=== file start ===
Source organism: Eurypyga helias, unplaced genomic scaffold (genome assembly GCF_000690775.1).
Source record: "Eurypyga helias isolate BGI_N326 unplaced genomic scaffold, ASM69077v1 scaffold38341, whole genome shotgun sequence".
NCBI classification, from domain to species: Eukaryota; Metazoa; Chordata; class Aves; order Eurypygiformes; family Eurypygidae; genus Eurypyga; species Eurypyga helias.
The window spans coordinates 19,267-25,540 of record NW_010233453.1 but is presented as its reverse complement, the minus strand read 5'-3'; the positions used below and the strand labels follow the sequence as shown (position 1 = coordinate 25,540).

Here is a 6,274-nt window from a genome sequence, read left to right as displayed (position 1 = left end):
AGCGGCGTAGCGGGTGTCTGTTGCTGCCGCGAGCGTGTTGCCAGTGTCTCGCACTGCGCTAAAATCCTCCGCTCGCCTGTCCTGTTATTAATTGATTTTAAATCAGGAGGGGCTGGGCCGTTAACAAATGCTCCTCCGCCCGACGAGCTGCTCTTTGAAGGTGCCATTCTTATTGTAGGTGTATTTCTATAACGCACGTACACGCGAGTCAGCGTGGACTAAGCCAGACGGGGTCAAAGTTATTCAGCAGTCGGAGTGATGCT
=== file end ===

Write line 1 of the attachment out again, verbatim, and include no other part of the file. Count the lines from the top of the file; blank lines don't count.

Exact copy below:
Source organism: Eurypyga helias, unplaced genomic scaffold (genome assembly GCF_000690775.1).